The Council of Europe Convention on Offences relating to Cultural Property supersedes the previous “Delphi” Convention of 1985.

The work to prepare the Convention was carried out in close collaboration with various international organisations, including UNIDROIT, UNESCO, UNODC and the European Union.

At the 6th Council of Europe Conference of Ministers responsible for Cultural Heritage held in 2015 in Namur, Ministers condemned ‘the deliberate destruction of cultural heritage and the illicit trafficking of cultural property’ and decided to ‘reinforce European cooperation’ in this field, leading to a Committee of Ministers' decision to draft a new Convention.

The new Convention was drawn up under the authority of the European Committee on Crime Problems and its specialised group working on offences relating to cultural property (PC-IBC). The CDCPP was also involved in the work.

The criminal law provisions contained in the draft Convention cover:

  • Theft and other forms of unlawful appropriation
  • Unlawful excavation and removal
  • Illegal exportation and illegal importation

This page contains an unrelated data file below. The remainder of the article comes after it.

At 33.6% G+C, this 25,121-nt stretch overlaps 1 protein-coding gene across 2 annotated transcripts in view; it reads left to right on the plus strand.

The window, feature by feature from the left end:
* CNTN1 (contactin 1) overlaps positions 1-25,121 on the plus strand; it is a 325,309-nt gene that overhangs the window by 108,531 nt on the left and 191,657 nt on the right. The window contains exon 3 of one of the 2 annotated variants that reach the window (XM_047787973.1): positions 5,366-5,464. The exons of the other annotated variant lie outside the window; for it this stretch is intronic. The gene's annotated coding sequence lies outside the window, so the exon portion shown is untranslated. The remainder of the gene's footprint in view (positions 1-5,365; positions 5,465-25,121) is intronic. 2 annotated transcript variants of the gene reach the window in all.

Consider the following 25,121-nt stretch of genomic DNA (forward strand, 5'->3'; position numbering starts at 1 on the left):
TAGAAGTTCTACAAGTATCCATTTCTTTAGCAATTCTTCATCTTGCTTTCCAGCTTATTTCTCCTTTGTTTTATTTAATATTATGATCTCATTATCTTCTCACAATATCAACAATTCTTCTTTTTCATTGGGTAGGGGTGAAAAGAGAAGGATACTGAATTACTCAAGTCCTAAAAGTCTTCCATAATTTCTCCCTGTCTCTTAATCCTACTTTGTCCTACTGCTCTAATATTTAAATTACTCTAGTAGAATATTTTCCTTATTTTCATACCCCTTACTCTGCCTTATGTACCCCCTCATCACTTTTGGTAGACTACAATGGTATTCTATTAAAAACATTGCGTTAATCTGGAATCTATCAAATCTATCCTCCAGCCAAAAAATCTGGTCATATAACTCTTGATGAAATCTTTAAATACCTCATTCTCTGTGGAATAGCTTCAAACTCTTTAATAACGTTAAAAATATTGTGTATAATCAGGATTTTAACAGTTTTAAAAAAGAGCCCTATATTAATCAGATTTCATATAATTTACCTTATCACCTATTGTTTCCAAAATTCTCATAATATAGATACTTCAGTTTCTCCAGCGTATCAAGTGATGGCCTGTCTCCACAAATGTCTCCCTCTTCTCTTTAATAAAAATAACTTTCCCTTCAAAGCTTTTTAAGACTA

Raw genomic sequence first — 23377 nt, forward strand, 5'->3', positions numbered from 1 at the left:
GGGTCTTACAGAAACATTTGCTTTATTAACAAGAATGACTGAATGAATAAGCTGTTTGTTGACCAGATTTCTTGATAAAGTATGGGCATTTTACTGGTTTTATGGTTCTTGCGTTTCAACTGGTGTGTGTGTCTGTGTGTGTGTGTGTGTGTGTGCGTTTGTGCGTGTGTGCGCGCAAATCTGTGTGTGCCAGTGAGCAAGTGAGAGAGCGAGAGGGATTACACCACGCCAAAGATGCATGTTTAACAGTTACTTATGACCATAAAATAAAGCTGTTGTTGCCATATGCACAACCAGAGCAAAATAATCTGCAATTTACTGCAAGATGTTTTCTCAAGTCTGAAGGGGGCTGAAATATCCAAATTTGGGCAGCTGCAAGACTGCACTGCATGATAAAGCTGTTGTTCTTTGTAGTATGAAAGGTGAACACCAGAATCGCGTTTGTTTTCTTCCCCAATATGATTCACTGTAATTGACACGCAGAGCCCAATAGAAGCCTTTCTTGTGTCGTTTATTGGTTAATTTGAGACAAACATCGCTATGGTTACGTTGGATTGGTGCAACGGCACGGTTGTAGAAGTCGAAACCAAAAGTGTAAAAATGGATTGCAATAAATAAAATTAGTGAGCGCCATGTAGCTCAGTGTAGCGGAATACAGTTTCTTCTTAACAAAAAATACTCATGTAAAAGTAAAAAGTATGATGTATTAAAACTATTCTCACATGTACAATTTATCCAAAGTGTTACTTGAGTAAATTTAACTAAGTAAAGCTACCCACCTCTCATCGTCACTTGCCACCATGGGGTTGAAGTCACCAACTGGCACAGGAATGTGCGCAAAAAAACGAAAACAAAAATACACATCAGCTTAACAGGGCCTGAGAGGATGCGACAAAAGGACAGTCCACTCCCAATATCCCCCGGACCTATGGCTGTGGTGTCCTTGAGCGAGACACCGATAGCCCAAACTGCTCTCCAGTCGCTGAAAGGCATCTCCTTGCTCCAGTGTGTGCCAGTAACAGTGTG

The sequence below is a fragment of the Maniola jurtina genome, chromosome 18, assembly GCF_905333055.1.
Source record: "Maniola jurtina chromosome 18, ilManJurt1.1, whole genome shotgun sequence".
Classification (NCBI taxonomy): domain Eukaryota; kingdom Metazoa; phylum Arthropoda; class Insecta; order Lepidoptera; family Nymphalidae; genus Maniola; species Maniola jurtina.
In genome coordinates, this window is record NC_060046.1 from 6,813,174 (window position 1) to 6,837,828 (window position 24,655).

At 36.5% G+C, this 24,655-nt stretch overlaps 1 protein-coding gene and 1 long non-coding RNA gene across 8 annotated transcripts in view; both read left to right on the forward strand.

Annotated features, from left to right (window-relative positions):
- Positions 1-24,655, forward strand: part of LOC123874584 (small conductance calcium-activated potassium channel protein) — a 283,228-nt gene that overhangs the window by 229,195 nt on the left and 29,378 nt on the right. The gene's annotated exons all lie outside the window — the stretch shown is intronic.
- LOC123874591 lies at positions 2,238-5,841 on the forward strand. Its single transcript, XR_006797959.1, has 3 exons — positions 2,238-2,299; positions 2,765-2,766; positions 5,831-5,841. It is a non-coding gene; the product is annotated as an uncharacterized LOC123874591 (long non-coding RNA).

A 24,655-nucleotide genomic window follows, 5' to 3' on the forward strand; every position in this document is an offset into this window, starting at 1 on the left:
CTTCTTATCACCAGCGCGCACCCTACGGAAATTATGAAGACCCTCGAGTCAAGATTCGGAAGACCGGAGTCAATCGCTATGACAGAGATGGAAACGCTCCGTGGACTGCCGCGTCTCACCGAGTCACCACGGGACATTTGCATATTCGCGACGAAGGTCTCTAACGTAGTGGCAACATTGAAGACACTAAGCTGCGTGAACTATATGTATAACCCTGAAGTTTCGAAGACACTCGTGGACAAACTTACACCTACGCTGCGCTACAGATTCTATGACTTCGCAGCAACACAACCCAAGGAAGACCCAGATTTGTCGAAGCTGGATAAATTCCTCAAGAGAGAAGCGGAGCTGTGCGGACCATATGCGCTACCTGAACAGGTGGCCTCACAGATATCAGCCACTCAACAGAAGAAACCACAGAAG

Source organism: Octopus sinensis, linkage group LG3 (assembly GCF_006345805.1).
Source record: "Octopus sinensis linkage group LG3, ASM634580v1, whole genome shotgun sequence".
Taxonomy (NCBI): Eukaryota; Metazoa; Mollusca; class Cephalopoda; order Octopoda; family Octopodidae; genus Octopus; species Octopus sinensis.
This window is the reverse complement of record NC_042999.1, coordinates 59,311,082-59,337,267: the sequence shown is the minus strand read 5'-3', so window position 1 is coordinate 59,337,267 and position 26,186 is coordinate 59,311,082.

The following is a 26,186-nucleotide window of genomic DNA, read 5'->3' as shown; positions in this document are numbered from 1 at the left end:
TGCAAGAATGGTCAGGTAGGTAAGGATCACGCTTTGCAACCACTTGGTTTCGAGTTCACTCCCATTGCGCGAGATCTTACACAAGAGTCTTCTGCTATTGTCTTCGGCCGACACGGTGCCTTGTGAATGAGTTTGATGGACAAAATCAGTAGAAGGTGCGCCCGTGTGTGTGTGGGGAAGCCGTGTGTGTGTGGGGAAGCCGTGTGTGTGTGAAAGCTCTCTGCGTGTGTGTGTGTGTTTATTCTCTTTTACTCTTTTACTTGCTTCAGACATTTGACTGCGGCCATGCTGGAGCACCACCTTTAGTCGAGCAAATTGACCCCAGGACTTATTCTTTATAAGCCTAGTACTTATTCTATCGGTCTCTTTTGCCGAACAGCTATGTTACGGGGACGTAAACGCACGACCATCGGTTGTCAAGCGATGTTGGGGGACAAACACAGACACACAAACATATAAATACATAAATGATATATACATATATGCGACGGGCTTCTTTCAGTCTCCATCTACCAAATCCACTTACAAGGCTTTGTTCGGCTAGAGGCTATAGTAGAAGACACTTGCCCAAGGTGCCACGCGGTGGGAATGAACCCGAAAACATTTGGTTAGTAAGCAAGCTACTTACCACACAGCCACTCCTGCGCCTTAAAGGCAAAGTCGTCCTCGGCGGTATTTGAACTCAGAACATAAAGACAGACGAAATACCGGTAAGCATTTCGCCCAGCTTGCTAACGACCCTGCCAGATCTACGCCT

• Acquisition
  • Placing on the market
  • Falsification of documents
  • Destruction and damage

The new Convention provides for wide-reaching preventive measures, both at domestic and international level (e.g. inventories or databases of cultural property; monitoring and reporting of transactions; import and export control procedures). It seeks to ensure transnational co-operation to stop the trade in so-called blood antiquities.

Three meetings of the PC-IBC took place between May 2016 and January 2017, as well as specialist seminars in Strasbourg (13 January 2017) and Lucca (3-4 February 2017). A fourth meeting of the PC-IBC on 20-24 February 2017 concluded works on the Convention. Following further approval by the relevant Council of Europe bodies, the Convention was adopted at the Ministerial Session in May 2017 in Nicosia, Cyprus.

 

 Convention on Offences relating to Cultural Property